News Column

Just how robust is software SBC infrastructure really? - Q-KON SA

July 16, 2014



Tjaart de Wet, MD at QKON SA.

The integration of software Session Border Controller (SBC) infrastructure is associated with advantages like a reduction in Opex and Capex, flexibility, improved ROI, as well as a prolonged infrastructure life cycle.

However, while momentum in this area of the market is on the increase, there is still a debate among telecommunication specialists as to whether software SBCs can truly replace the functionality of their hardware counterparts.

A software SBC is a SBC application running on an off-the-shelf server, or on a virtual machine. A hardware SBC is proprietary hardware purposely built for SBC applications.

An evaluation of the suitability of the infrastructure is based on aspects such as cost, capabilities, installation location, and the specific application. It is a topic of growing interest and one that leading UC product distributor Q-KON South Africa continues to follow very closely.

Q-KON SA has been a leading value added distributor since 2005, focusing exclusively on the VOIP, SIP trunking and unified communication markets.

The company's distribution portfolio includes gateways, MSBRs, edge SBCs, core SBCs, SBAs, UC Phones, VOIP recording platforms and billing solutions from industry leaders such as AudioCodes, Sonus, RedBox, BroadSoft and PhonEX One.

Many of these industry specialist manufacturers have conducted research in order to make the market more aware of the different considerations and the impact these have on infrastructure procurement, integration and application.

In its whitepaper on the subject, software and hardware SBC manufacturer AudioCodes provides a useful and practical summary of the strengths of each option and specific considerations for the network engineer during network planning.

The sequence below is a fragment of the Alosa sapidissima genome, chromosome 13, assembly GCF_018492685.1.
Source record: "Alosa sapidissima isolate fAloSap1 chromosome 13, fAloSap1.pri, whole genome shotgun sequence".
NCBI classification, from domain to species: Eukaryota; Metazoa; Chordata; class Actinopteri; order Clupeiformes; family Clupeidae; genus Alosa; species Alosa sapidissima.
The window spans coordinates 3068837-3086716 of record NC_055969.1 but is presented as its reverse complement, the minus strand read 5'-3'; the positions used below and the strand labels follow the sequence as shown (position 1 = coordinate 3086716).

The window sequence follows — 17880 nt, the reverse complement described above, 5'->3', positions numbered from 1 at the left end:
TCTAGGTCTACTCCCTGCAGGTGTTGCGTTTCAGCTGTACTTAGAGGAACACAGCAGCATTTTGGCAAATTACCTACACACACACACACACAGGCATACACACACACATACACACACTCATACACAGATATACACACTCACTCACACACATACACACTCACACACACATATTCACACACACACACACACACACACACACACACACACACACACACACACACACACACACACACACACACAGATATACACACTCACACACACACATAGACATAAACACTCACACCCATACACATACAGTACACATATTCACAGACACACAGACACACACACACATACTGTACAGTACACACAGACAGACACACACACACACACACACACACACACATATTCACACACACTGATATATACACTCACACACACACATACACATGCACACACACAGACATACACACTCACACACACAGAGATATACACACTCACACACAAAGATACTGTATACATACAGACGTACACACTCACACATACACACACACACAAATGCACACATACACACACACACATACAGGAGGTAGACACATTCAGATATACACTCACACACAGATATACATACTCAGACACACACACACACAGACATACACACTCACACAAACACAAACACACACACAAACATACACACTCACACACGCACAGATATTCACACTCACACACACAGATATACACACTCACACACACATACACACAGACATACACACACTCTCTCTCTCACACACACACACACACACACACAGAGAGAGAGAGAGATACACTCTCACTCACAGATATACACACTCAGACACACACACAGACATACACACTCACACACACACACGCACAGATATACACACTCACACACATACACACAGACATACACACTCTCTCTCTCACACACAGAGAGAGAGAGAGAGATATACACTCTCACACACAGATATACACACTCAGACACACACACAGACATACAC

Software SBCs with their large caches and high spec Intel CPUs are quite capable of taking care of the SIP Encryption, NAT traversal, and DoS protection required on the signalling layer. On the data layer, the software SBC processes the RTP packets with ease.

It is on the media layer, where voice transcoding, T.38 fax transcoding, and DTMF detection is done, where it gets more difficult. Hardware SBCs use Digital Signal Processor (DSP) chips to handle media layer activities. DSPs are highly optimized for this application. Software SBCs using a general purpose CPU, support a wide set of instructions unrelated to the handling of media, and as such, are less efficient compared to DSPs. Intel cores are also unbalanced when comparing their signalling and media throughput with their transcoding throughput.

So which SBC applications are suitable for software SBC's and which are not? Regardless of the SBC application, whether it is in the enterprise or on the service provider's edge, or part of the service provider's network, the answer lies in the number of transcoded sessions required. If a large number is required, say more than 200 or 300 sessions, the answer is hardware SBC.

"We agree with the point raised by AudioCodes that the advent of new technologies, such as WebRTC, introduces additional vocoders. This means that, at least for the foreseeable future, large scale transcoding will be needed and, as such, hardware SBCs and software SBCs, will need to co-exist for some time to come" says Tjaart de Wet, Managing Director of Q-KON SA.


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Source: ITWeb


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